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Folks with Parkinson’s face extra battle because of shortage of specialized doctors

Glenn Lurie, 57, was diagnosed with Parkinson’s disease several years ago. He decided to meet the disease head on with exercise, such as walking on a tread mill or punching and kicking a heavy bag, and taking medication. In Macon, many people with Parkinson’s are making use of the Rock Steady Boxing program.
Glenn Lurie, 57, was diagnosed with Parkinson’s disease several years ago. He decided to meet the disease head on with exercise, such as walking on a tread mill or punching and kicking a heavy bag, and taking medication. In Macon, many people with Parkinson’s are making use of the Rock Steady Boxing program. TNS

Middle Georgia lacks any practicing Parkinson’s disease specialist. That’s zero Movement Disorder Specialists for thousands of Parkinson’s sufferers in a large part of our state.

Parkies like me must travel two to five hours to receive treatment from an Movement Disorder Specialist in Atlanta, Augusta, Jacksonville, Fla., or Gainesville, Fla.

This shortage of experts is part of what leading Parkinson’s experts this year called a coming Parkinson’s “pandemic,” a projected doubling of cases in the next 20 years.

Juxtapose “pandemic” with this fact: Only 50 neurologists are training in the U.S. to become top-shelf Parkinson’s specialists. That number barely touches the retirement rate of current specialists.

Parkinson’s patients are organizing self-help programs to fill the void.

In Macon, Parkies successfully advocated to bring the gold-standard exercise program, Rock Steady Boxing, to Middle Georgia. Almost 30 fighters are enrolled after only four months, an unusually strong start

Also, in Macon more than 50 patients and care partners have completed training in the intricacies of Parkinson’s disease in the past year. They are taking action to better their lives through dietary, exercise, life-style and other changes. Those efforts are led and funded by my Me Over PD Foundation.

Mercer Medical School has joined hands with local Parkinson’s activists to bring comprehensive education about this complex condition to students on both their Macon and Savannah campuses. The goal is to speed diagnosis and treatment in coming years.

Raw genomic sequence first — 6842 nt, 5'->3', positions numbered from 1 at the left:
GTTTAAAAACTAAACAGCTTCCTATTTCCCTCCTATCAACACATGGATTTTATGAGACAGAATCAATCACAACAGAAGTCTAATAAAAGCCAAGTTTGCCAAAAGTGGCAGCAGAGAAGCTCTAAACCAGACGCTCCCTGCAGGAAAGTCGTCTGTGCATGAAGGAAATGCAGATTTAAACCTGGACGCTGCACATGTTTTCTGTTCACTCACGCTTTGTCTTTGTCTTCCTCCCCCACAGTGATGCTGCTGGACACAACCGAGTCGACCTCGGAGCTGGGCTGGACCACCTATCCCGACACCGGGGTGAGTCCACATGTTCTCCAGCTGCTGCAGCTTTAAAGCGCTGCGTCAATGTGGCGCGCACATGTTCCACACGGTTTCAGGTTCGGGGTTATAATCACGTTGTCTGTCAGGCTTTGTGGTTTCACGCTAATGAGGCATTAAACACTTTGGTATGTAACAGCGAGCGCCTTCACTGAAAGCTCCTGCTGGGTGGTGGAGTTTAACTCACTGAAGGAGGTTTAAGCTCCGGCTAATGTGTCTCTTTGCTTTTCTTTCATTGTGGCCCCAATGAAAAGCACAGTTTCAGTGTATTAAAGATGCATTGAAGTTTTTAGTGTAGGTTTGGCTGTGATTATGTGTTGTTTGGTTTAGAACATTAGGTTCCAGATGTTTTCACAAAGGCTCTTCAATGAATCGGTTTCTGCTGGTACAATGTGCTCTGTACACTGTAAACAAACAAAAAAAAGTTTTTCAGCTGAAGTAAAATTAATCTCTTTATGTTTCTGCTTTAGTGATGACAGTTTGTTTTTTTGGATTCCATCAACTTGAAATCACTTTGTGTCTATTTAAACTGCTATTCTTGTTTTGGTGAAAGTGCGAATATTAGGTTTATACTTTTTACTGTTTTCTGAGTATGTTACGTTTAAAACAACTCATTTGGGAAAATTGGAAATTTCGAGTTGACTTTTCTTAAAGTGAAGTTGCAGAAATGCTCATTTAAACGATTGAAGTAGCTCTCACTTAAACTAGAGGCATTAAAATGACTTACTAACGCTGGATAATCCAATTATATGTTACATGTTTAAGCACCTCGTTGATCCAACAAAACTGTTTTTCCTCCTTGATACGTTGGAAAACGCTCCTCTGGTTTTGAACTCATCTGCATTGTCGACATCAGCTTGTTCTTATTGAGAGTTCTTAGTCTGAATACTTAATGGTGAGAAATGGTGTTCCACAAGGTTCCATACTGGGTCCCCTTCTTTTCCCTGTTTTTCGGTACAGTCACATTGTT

Parkinson’s disease is an ultimately unknowable neuromuscular — and more — condition. Each case is unique to the person. Even the numbers are approximations. One million cases in the U.S. Seven million worldwide. Fifty thousand new cases a year in the U.S. Second most common neurological disorder after Alzheimer’s.

Several factors account for the mismatch between the projected doubling of Parkinson’s cases and the shortage of expert care.

There are numerous disincentives to becoming an Movement Disorder Specialist, starting with money. Insurers led by Medicare are not providing adequate reimbursement support, such as payment for “long” patient visits necessary for proper Parkinson’s disease care. Long here means more than 10 minutes.

Pharmaceutical manufacturers have withdrawn their already inadequate support for development of new Parkinson’s disease medications.

How does the medical community fill the void so that Parkinson’s sufferers might “live well” with their condition?

Non-Movement Disorder Specialist neurologists, geriatric specialists and generalists are being forced into the gap and need much more training in this diabolical, unique to the individual condition. Same goes for related, non-MD professionals, such as PAs and nurses.

Health-care consultant Kim Blasingame wrote in September that neurology professionals have sounded the supply-demand warning since 2013.

She described what’s ahead this way: “The neurology workforce supply is constrained from many sides. Factors including government policy ... demographic changes, failure to innovate, and changing clinician work/life balance expectations (that) are limiting growth in the supply of neurology patient care. But it is the convergence with another force — demand expansion — that is creating the perfect storm.”

I explore patient-led, care initiatives in my and my wife’s just-published book “Counterpunch: Duking It Out With Parkinson’s.” It is available in paperback and e-book.

There is reason for hope, our Parkie life blood. The journey will be demanding, as always with the unwelcome Parkinson’ tenant in our brains. We are determined to persevere.

Gil Thelen, a Macon resident, is president of the nonprofit Me Over PD Foundation and is the retired president, editor and publisher of The Tampa Tribune. He can be reached at gthelen1@icloud.com or 813-787-3886.

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